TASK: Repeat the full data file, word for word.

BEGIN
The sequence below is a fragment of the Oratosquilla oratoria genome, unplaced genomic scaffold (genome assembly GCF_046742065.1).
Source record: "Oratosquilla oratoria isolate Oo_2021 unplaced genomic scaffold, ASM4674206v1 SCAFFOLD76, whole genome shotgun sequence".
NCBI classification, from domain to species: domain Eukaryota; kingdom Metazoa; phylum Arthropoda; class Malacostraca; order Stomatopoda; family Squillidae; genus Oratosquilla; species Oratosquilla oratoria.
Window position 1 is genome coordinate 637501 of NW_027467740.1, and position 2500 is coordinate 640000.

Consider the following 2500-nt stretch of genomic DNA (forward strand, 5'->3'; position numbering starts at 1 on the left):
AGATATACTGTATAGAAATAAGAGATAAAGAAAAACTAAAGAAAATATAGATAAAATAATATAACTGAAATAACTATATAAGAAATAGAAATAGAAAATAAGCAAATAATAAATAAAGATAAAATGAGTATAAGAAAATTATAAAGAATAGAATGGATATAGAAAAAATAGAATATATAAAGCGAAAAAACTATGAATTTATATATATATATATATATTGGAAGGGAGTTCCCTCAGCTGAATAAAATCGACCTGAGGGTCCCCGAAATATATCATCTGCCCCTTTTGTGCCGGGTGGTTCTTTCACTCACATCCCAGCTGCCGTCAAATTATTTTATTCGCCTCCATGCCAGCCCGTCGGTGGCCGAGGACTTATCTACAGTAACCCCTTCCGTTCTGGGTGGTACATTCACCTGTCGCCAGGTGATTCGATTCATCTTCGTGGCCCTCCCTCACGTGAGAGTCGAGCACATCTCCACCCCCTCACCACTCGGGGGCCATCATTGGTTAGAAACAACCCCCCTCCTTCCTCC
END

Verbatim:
The sequence below is a fragment of the Oratosquilla oratoria genome, unplaced genomic scaffold (genome assembly GCF_046742065.1).
Source record: "Oratosquilla oratoria isolate Oo_2021 unplaced genomic scaffold, ASM4674206v1 SCAFFOLD76, whole genome shotgun sequence".
NCBI classification, from domain to species: domain Eukaryota; kingdom Metazoa; phylum Arthropoda; class Malacostraca; order Stomatopoda; family Squillidae; genus Oratosquilla; species Oratosquilla oratoria.
Window position 1 is genome coordinate 637501 of NW_027467740.1, and position 2500 is coordinate 640000.

Consider the following 2500-nt stretch of genomic DNA (forward strand, 5'->3'; position numbering starts at 1 on the left):
AGATATACTGTATAGAAATAAGAGATAAAGAAAAACTAAAGAAAATATAGATAAAATAATATAACTGAAATAACTATATAAGAAATAGAAATAGAAAATAAGCAAATAATAAATAAAGATAAAATGAGTATAAGAAAATTATAAAGAATAGAATGGATATAGAAAAAATAGAATATATAAAGCGAAAAAACTATGAATTTATATATATATATATATATTGGAAGGGAGTTCCCTCAGCTGAATAAAATCGACCTGAGGGTCCCCGAAATATATCATCTGCCCCTTTTGTGCCGGGTGGTTCTTTCACTCACATCCCAGCTGCCGTCAAATTATTTTATTCGCCTCCATGCCAGCCCGTCGGTGGCCGAGGACTTATCTACAGTAACCCCTTCCGTTCTGGGTGGTACATTCACCTGTCGCCAGGTGATTCGATTCATCTTCGTGGCCCTCCCTCACGTGAGAGTCGAGCACATCTCCACCCCCTCACCACTCGGGGGCCATCATTGGTTAGAAACAACCCCCCTCCTTCCTCC